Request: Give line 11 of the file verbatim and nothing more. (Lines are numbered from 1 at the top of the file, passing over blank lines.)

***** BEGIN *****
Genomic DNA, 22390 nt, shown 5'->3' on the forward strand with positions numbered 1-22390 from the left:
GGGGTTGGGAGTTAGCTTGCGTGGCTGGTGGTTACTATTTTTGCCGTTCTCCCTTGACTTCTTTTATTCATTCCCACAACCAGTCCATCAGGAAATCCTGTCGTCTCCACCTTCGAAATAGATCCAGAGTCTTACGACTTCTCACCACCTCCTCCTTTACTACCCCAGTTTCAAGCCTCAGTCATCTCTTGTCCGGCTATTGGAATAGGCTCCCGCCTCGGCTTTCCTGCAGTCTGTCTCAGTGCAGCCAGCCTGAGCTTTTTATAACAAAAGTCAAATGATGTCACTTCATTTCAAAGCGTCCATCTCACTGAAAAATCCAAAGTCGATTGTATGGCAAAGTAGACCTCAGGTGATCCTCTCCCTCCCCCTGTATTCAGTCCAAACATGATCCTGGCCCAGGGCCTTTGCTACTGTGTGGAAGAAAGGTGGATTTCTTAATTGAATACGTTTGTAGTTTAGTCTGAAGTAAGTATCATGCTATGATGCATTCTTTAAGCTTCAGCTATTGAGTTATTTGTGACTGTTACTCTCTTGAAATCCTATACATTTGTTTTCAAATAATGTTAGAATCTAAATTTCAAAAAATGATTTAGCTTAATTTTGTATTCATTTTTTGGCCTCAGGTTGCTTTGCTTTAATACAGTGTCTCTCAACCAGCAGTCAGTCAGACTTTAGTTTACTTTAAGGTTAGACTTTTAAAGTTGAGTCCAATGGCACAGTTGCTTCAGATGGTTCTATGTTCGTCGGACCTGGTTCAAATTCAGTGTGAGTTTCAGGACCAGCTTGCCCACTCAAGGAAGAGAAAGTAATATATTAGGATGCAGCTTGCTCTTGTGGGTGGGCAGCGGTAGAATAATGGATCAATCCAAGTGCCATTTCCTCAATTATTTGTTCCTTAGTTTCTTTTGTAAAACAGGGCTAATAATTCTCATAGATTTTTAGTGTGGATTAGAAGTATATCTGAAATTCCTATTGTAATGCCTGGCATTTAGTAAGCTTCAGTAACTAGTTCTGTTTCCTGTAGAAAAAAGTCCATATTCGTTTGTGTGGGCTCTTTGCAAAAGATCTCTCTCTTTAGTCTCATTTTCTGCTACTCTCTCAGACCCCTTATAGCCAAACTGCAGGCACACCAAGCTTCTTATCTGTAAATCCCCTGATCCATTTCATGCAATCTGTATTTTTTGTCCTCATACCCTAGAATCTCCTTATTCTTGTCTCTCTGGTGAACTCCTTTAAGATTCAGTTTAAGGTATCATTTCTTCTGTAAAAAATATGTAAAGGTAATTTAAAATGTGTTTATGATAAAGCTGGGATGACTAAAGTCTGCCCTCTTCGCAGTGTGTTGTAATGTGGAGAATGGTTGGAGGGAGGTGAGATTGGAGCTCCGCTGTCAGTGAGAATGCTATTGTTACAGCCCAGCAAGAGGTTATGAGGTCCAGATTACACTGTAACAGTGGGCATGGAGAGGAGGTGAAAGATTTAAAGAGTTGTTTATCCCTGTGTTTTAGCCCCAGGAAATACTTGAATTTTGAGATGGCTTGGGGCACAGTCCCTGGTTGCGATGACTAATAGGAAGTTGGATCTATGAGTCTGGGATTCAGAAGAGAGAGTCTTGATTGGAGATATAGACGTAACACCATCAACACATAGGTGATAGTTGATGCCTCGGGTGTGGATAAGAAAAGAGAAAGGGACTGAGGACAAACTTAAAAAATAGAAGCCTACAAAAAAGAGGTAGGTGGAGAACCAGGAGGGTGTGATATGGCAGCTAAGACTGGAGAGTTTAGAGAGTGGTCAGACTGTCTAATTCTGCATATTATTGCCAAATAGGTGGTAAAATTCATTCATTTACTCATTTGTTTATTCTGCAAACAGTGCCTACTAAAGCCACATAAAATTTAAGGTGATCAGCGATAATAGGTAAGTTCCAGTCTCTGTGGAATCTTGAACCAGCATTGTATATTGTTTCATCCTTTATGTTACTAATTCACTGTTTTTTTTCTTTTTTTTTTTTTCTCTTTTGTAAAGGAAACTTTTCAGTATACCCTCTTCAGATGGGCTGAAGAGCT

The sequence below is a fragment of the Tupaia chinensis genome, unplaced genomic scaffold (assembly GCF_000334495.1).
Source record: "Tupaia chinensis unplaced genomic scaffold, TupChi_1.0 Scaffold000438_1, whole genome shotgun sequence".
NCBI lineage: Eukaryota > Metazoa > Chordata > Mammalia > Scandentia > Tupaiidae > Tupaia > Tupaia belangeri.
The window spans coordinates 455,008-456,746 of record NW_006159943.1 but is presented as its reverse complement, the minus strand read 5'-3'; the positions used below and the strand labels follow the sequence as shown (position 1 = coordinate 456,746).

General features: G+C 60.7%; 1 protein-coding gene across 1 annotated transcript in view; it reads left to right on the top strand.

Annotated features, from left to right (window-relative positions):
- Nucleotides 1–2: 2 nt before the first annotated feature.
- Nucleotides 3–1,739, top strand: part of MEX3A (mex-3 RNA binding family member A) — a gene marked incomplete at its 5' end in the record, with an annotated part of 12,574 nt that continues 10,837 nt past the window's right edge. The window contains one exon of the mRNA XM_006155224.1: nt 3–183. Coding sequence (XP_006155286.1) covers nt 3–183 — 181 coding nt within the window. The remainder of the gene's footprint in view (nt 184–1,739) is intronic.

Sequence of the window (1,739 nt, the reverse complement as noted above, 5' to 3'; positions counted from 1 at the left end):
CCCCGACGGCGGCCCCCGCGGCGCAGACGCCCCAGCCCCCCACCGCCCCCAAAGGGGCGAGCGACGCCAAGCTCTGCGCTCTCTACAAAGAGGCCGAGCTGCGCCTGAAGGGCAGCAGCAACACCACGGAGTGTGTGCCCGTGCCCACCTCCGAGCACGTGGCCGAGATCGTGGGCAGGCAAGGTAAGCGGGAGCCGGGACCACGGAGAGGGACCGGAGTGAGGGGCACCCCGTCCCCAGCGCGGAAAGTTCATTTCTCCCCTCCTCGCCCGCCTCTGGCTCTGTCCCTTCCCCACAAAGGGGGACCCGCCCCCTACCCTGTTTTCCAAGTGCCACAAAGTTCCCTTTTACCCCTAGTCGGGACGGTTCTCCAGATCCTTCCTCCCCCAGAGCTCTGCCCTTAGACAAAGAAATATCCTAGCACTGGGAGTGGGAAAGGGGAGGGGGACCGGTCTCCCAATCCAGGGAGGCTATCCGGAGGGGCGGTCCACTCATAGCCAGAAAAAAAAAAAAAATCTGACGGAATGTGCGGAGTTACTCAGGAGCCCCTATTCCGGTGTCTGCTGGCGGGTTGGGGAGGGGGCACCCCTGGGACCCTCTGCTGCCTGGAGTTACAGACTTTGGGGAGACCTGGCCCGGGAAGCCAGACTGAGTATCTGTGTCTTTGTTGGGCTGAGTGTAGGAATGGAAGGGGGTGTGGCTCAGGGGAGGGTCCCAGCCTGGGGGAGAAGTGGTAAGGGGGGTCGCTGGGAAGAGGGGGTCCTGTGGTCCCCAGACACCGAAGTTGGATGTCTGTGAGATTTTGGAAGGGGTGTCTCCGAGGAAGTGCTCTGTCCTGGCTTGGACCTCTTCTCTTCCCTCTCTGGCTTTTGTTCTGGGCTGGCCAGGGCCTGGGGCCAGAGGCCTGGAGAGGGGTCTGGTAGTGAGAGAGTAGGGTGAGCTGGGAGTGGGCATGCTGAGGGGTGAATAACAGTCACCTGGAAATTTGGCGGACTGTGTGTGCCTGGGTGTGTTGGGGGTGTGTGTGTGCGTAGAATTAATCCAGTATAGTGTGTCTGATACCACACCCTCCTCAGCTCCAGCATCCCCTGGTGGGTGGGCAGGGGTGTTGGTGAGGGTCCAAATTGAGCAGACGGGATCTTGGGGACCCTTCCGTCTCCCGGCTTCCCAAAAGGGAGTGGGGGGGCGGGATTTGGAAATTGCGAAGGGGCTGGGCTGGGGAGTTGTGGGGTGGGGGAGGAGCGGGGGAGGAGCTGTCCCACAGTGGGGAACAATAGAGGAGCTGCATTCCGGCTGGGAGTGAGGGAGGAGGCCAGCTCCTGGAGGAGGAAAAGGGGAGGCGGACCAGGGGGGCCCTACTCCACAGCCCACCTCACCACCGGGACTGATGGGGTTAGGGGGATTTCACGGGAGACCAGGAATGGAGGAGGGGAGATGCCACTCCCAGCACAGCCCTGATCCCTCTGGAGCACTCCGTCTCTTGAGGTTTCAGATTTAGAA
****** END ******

Sequence of the window (1,739 nt, the reverse complement as noted above, 5' to 3'; positions counted from 1 at the left end):